Bankrupt off the field

Bankrupt off the field

Published on: 19 November 2020

Why so many soccer pros go broke at the end of their career

 

Top soccer players earn millions, but the money often drains out in no time. They live in a make-believe world with private jets, designer clothes and extravagant indulgences. When their career is over, more than 60 percent of the European soccer players go bankrupt.

 

Soufyan Daafi created the company Sport Legacy and Kenneth Vermeer became their ambassador. Their goal: to create awareness. “They think about their financial future much too late.”

 

Luxury vacations on tropical beaches. The most expensive cars. VIP tickets to the most eccentric parties. Extravagant watches and a harem of “gold diggers”. If you follow the top soccer players on Instagram you will see a world of unlimited extravagant indulgences. A world where money is spent by the ton. But the reality behind it is really tough. The road from millionaire status to bankruptcy is shorter than the fans realize.

 

Help where possible

Former international player Kenneth Vermeer, also former goalie of Ajax and Feyenoord, plays in sunny California these days, for Los Angeles FC. He is concerned about former soccer stars who fall into a miles-deep, black hole at the end of their careers. His former teammate and friend from his younger days at Ajax, Soufyan Daafi, started the company Sport Legacy and Kenneth Vermeer joined him as an ambassador for the company. Sport Legacy’s vision is to help where possible in a bizarre soccer world where nothing is what it seems.

 

Soufyan Daafi: Not everyone gets to have a career with an income of millions. I saw it all around me. One of my best friends, Kenneth Vermeer, was a champion with Ajax for three years. At one point he was benched, and it was not certain if his contract would be renewed. There was no interest from foreign clubs. That was when I realized how big the risks are when that soccer income disappears. Kenneth was fortunate and got signed on with Feyenoord.”

 

In a world where a 17-year old youth can become a millionaire in one day, you might wonder what big clubs like Ajax and PSV are doing to keep their talents on tracks

“The club always recommends for everyone to speak to a financial advisor. Sportdesk ABN Amro, for example is active with Ajax. For AZ it is the Rabobank. But that help only goes so far. When serious financial problems occur, all the parties end up point the finger at each other. The club will say: ‘That’s what the agents are for.’ The agent will say: ‘We assist the player, but he is responsible for himself.’ And the player looks at both parties: ‘I need your support.’ And that is what we want to do now, with Sport Legacy. Making players aware that they should not fall into all kinds of financial traps but should ask for help before any of that happens.”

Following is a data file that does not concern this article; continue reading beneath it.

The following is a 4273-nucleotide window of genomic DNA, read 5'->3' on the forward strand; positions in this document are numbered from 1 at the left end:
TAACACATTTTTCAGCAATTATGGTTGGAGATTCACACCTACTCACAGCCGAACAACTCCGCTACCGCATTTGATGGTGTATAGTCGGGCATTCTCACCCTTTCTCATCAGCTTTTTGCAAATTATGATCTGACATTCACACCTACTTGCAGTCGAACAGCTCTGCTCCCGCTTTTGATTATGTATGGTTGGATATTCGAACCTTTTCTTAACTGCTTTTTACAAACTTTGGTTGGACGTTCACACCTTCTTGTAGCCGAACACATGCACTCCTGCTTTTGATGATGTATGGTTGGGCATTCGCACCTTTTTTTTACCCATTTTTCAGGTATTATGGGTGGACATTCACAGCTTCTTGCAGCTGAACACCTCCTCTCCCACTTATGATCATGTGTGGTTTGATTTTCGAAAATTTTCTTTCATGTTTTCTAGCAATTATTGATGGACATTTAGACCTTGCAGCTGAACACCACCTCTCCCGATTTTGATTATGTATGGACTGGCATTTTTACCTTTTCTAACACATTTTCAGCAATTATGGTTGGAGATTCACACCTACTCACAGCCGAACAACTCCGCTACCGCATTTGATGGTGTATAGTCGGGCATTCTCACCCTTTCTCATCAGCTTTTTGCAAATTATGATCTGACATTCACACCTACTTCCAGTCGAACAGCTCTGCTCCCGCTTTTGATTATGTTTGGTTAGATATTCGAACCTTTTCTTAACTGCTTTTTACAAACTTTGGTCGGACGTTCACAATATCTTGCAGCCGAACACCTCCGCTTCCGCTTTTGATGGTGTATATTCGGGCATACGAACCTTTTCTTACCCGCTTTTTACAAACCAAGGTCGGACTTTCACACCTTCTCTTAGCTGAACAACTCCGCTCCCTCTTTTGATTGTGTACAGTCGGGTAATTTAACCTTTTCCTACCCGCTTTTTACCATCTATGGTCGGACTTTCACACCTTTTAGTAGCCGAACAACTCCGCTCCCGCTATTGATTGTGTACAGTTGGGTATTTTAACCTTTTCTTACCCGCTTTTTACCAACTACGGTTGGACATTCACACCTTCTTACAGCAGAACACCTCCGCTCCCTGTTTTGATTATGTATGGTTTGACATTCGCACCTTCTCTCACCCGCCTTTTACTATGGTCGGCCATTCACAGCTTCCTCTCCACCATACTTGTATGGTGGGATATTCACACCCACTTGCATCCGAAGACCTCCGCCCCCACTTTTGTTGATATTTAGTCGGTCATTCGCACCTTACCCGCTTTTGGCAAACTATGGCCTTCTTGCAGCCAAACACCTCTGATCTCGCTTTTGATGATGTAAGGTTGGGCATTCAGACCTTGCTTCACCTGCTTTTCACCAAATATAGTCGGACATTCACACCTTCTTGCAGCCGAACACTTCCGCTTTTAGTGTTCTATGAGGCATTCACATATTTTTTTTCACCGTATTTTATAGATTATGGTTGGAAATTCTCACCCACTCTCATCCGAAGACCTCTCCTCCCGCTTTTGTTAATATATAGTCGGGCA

Most soccer players have a spending patterns of between 5000 to 30,000 Euros a month

“We keep in touch with agents, the clubs and the players to prevent problems. 62 Percent of the players go bankrupt when their career is over. We want to drastically decrease that number. In America, those percentages are even higher; in the NFL, it is as high as 80 percent. It’s easy to explain. When you’re making millions, it feels like it will continue forever. Most soccer players have a spending pattern of between 5000 to 30,000 Euros a month, or more. When you’re used to a certain amount coming in every month and then it suddenly stops and you only have a million or two in your bank account, you’ll be bankrupt in as little as five years.”

 

Especially in videos and photos on Instagram, soccer stars are increasingly exposing their sometimes exotic lives. A weekend on Ibiza with the private jet, a road trip with the latest Bentley. And in between, going to the most exclusive parties, dressed in expensive designer clothes and dripping with jewelry, where the jetsetters are served the most expensive champagne.

 

Soufyan Daafi: “Players think it’s the norm, but it is a make-believe world. I’m currently having conversations with guys that have nearly a million followers on Instagram but are in big trouble financially or feeling depressed. I’m not saying don’t use Instagram, but what do you use it for? As a platform for your own branding, which is fine, or to show off your life of luxury to the world?”